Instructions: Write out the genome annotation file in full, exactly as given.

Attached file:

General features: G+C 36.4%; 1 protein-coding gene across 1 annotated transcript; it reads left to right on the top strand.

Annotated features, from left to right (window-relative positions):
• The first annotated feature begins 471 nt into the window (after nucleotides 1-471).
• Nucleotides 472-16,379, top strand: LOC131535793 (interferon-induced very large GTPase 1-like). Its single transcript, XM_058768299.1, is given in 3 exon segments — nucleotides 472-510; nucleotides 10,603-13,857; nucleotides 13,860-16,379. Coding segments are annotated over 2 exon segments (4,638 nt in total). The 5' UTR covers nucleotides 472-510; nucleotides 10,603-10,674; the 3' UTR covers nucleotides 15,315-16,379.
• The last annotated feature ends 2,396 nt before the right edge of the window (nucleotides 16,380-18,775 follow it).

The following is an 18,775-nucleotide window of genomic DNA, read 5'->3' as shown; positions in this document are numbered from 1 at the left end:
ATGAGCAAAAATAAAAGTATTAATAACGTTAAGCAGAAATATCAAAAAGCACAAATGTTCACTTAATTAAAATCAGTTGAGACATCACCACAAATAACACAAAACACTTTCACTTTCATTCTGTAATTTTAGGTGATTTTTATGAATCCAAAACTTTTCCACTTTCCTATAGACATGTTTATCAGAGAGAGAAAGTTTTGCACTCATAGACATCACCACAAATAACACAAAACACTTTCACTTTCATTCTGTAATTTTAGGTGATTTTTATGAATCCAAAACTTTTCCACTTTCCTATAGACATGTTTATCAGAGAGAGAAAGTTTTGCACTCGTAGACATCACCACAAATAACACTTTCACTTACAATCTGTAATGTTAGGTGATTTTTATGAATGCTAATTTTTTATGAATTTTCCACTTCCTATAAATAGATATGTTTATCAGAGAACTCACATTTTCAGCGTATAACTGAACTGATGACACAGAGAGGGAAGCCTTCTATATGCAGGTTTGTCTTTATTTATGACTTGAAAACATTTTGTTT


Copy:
General features: G+C 36.4%; 1 protein-coding gene across 1 annotated transcript; it reads left to right on the top strand.

Annotated features, from left to right (window-relative positions):
• The first annotated feature begins 471 nt into the window (after nucleotides 1-471).
• Nucleotides 472-16,379, top strand: LOC131535793 (interferon-induced very large GTPase 1-like). Its single transcript, XM_058768299.1, is given in 3 exon segments — nucleotides 472-510; nucleotides 10,603-13,857; nucleotides 13,860-16,379. Coding segments are annotated over 2 exon segments (4,638 nt in total). The 5' UTR covers nucleotides 472-510; nucleotides 10,603-10,674; the 3' UTR covers nucleotides 15,315-16,379.
• The last annotated feature ends 2,396 nt before the right edge of the window (nucleotides 16,380-18,775 follow it).

The following is an 18,775-nucleotide window of genomic DNA, read 5'->3' as shown; positions in this document are numbered from 1 at the left end:
ATGAGCAAAAATAAAAGTATTAATAACGTTAAGCAGAAATATCAAAAAGCACAAATGTTCACTTAATTAAAATCAGTTGAGACATCACCACAAATAACACAAAACACTTTCACTTTCATTCTGTAATTTTAGGTGATTTTTATGAATCCAAAACTTTTCCACTTTCCTATAGACATGTTTATCAGAGAGAGAAAGTTTTGCACTCATAGACATCACCACAAATAACACAAAACACTTTCACTTTCATTCTGTAATTTTAGGTGATTTTTATGAATCCAAAACTTTTCCACTTTCCTATAGACATGTTTATCAGAGAGAGAAAGTTTTGCACTCGTAGACATCACCACAAATAACACTTTCACTTACAATCTGTAATGTTAGGTGATTTTTATGAATGCTAATTTTTTATGAATTTTCCACTTCCTATAAATAGATATGTTTATCAGAGAACTCACATTTTCAGCGTATAACTGAACTGATGACACAGAGAGGGAAGCCTTCTATATGCAGGTTTGTCTTTATTTATGACTTGAAAACATTTTGTTT